3. Find the right WordPress theme. 

Do this step well and it can cut your time commitment down by a lot. If you find a WordPress theme that comes close to what you want your final website to look like, you won’t have to do nearly as much work to get it to that point. 

And you can save time on finding the right theme by starting with one of our WordPress theme roundups (you’re welcome):

4. Identify the WordPress plugins you need.

No matter what your grandma says, not everything’s better from scratch. (No offense to Gran, her biscuits are probably amazing.) One of the selling points for WordPress is that it saves you the trouble of having to build website functionality from scratch. 

Choosing and installing a theme is vastly simpler (and faster) than trying to figure out how to accomplish the same thing through coding. So before you do any unnecessary work, figure out what plugins can do it for you. 

Picking and installing plugins before you get too far into the design process will make sure you know what you’re working with. You’ll be able to design around the functionality they provide, so everything fits and works well together. 

5. Customize your theme.

This will probably be the most time consuming part of the process, but it can’t be skipped. Now you need to take the theme you chose and turn it into your unique website. 

Pull back up your plan from step one here. Create the pages you decided on. Bring their visual style in line with the look and feel you had in mind. Write copy that explains to visitors what your website is and why they should care. And get your menu and site organization into place so that it’s all intuitive.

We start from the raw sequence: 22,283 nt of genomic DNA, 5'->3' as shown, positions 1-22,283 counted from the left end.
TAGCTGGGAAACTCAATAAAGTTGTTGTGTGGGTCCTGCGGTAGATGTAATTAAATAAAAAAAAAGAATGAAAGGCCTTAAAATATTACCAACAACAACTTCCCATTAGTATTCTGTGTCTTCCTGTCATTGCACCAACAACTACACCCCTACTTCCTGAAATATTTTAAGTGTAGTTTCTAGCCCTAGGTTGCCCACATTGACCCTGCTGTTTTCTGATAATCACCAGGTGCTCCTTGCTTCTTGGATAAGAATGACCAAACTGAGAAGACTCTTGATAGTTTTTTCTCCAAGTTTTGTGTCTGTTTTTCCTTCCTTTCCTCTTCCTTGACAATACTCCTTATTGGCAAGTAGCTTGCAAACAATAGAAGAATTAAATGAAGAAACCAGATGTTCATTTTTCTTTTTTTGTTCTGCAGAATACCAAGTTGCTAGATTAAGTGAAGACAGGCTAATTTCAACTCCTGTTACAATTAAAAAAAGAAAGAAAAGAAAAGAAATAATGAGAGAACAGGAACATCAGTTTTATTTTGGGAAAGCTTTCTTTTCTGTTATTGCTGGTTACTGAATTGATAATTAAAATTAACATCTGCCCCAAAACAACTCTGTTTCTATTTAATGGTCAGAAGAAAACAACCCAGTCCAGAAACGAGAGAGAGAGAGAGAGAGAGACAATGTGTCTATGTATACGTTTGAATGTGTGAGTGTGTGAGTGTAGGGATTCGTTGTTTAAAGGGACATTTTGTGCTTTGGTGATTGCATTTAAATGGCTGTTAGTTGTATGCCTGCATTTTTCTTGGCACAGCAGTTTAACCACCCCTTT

6. Keep it simple.

Don’t make the job any harder than it needs to be. Only create as many pages as you need. Only add as many words, images, and page elements as get your message across. Keeping simplicity as a goal isn’t just good from a speed perspective. It also helps you avoid a website that’s busy. A site that’s cluttered and has too much going on is both ugly and confusing.  

Sticking to the basics provides a cleaner user experience for visitors, and cuts down on distractions so you get better results. 

7. Proofread and test.

Even if you’re in a hurry, you don’t want to skip these steps. Having to fix errors after you launch will take at least as long, only after you’ve already embarrassed yourself. So give yourself time before you publish the site to go through it page by page.

Read over all your copy to make sure it’s clear, free of basic typos, and doesn’t include awkward wording. Check the links and test out any forms. If it’s an eCommerce site, do a test purchase. 

Look, at this point you’re eager to get the website there. We get it. But this is how you spot any big, mortifying issues before you launch. Catching them now gives you the chance to fix them before they cause you bigger problems. 

Fast Doesn’t Mean Sloppy

With the help of WordPress and a thoughtful strategy, you can get a website up quickly without rushing any of the important parts. Give some time upfront to planning and finding the right tools, and don’t skimp on the testing step at the end. You may not have the site up yesterday, but tomorrow? That may be within reach.  

Kristen Hicks is an Austin-based freelance content writer and lifelong learner with an ongoing curiosity to learn new things. She uses that curiosity, combined with her experience as a freelance business owner, to write about subjects valuable to small business owners on the HostGator blog. You can find her on Twitter at @atxcopywriter.